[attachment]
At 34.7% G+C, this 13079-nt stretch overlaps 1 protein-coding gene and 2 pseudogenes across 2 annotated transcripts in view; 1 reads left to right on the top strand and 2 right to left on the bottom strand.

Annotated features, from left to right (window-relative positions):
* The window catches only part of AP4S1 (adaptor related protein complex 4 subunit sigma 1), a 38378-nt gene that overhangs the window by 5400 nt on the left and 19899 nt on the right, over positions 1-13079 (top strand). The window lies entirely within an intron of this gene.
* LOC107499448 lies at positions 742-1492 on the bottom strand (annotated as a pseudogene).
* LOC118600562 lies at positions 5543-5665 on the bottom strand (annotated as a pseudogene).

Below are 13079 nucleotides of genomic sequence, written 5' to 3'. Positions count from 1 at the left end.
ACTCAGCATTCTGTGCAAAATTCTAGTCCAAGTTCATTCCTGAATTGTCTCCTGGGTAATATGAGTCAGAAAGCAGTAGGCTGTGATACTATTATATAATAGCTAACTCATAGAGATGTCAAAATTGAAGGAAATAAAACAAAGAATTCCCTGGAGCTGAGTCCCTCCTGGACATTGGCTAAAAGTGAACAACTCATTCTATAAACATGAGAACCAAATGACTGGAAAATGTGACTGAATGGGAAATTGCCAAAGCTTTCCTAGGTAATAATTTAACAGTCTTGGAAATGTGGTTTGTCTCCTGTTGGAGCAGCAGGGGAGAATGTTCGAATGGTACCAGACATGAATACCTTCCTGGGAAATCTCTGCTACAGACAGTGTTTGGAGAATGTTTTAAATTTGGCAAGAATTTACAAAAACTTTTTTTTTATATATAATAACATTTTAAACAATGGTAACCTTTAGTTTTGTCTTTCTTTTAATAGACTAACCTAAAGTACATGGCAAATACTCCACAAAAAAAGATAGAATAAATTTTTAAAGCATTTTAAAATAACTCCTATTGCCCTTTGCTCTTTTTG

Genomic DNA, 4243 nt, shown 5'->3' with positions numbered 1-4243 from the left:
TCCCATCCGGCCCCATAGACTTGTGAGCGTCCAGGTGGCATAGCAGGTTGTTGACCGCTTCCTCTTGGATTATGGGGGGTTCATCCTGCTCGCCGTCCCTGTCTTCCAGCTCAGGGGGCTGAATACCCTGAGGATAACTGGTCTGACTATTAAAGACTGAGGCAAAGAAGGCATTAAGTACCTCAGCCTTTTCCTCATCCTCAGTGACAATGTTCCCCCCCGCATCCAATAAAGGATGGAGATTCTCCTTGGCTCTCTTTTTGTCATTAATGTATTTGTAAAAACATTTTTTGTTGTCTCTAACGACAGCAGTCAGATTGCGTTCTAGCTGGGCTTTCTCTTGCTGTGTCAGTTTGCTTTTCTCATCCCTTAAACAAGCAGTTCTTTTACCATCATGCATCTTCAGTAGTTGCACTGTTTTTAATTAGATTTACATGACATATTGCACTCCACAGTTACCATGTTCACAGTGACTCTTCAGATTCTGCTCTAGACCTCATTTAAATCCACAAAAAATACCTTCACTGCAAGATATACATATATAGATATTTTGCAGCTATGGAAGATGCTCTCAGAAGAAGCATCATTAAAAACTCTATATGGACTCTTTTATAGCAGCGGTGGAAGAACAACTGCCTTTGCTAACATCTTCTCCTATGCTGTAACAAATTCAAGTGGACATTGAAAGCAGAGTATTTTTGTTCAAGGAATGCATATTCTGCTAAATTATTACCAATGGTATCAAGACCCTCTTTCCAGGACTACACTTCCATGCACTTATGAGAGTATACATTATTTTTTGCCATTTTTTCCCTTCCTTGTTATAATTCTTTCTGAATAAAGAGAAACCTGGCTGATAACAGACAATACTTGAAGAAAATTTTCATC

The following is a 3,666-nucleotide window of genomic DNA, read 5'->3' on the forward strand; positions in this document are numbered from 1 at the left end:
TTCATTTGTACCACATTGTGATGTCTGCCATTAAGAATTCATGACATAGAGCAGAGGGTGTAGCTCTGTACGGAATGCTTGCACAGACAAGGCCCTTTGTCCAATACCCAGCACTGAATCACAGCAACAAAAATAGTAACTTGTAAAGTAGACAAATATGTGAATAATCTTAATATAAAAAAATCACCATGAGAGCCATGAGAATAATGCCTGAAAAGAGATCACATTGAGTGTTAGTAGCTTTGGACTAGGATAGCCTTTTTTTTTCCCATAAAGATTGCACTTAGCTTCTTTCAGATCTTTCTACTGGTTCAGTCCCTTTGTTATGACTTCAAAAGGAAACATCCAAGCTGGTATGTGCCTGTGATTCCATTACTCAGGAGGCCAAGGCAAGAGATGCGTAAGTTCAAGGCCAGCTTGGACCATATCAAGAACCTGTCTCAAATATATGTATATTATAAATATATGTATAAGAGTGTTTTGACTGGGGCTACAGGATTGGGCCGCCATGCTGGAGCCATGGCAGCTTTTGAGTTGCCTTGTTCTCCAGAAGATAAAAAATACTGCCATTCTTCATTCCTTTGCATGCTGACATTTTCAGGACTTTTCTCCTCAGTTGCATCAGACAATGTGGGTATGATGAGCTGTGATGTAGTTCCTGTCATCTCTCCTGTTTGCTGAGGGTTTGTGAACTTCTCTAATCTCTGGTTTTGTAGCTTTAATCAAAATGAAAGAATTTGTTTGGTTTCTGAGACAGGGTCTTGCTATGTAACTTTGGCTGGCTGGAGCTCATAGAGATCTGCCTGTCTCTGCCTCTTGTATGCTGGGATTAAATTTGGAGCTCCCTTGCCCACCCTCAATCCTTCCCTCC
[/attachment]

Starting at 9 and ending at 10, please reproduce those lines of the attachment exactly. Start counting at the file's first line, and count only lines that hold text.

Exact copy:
TCCCATCCGGCCCCATAGACTTGTGAGCGTCCAGGTGGCATAGCAGGTTGTTGACCGCTTCCTCTTGGATTATGGGGGGTTCATCCTGCTCGCCGTCCCTGTCTTCCAGCTCAGGGGGCTGAATACCCTGAGGATAACTGGTCTGACTATTAAAGACTGAGGCAAAGAAGGCATTAAGTACCTCAGCCTTTTCCTCATCCTCAGTGACAATGTTCCCCCCCGCATCCAATAAAGGATGGAGATTCTCCTTGGCTCTCTTTTTGTCATTAATGTATTTGTAAAAACATTTTTTGTTGTCTCTAACGACAGCAGTCAGATTGCGTTCTAGCTGGGCTTTCTCTTGCTGTGTCAGTTTGCTTTTCTCATCCCTTAAACAAGCAGTTCTTTTACCATCATGCATCTTCAGTAGTTGCACTGTTTTTAATTAGATTTACATGACATATTGCACTCCACAGTTACCATGTTCACAGTGACTCTTCAGATTCTGCTCTAGACCTCATTTAAATCCACAAAAAATACCTTCACTGCAAGATATACATATATAGATATTTTGCAGCTATGGAAGATGCTCTCAGAAGAAGCATCATTAAAAACTCTATATGGACTCTTTTATAGCAGCGGTGGAAGAACAACTGCCTTTGCTAACATCTTCTCCTATGCTGTAACAAATTCAAGTGGACATTGAAAGCAGAGTATTTTTGTTCAAGGAATGCATATTCTGCTAAATTATTACCAATGGTATCAAGACCCTCTTTCCAGGACTACACTTCCATGCACTTATGAGAGTATACATTATTTTTTGCCATTTTTTCCCTTCCTTGTTATAATTCTTTCTGAATAAAGAGAAACCTGGCTGATAACAGACAATACTTGAAGAAAATTTTCATC

The following is a 3,666-nucleotide window of genomic DNA, read 5'->3' on the forward strand; positions in this document are numbered from 1 at the left end: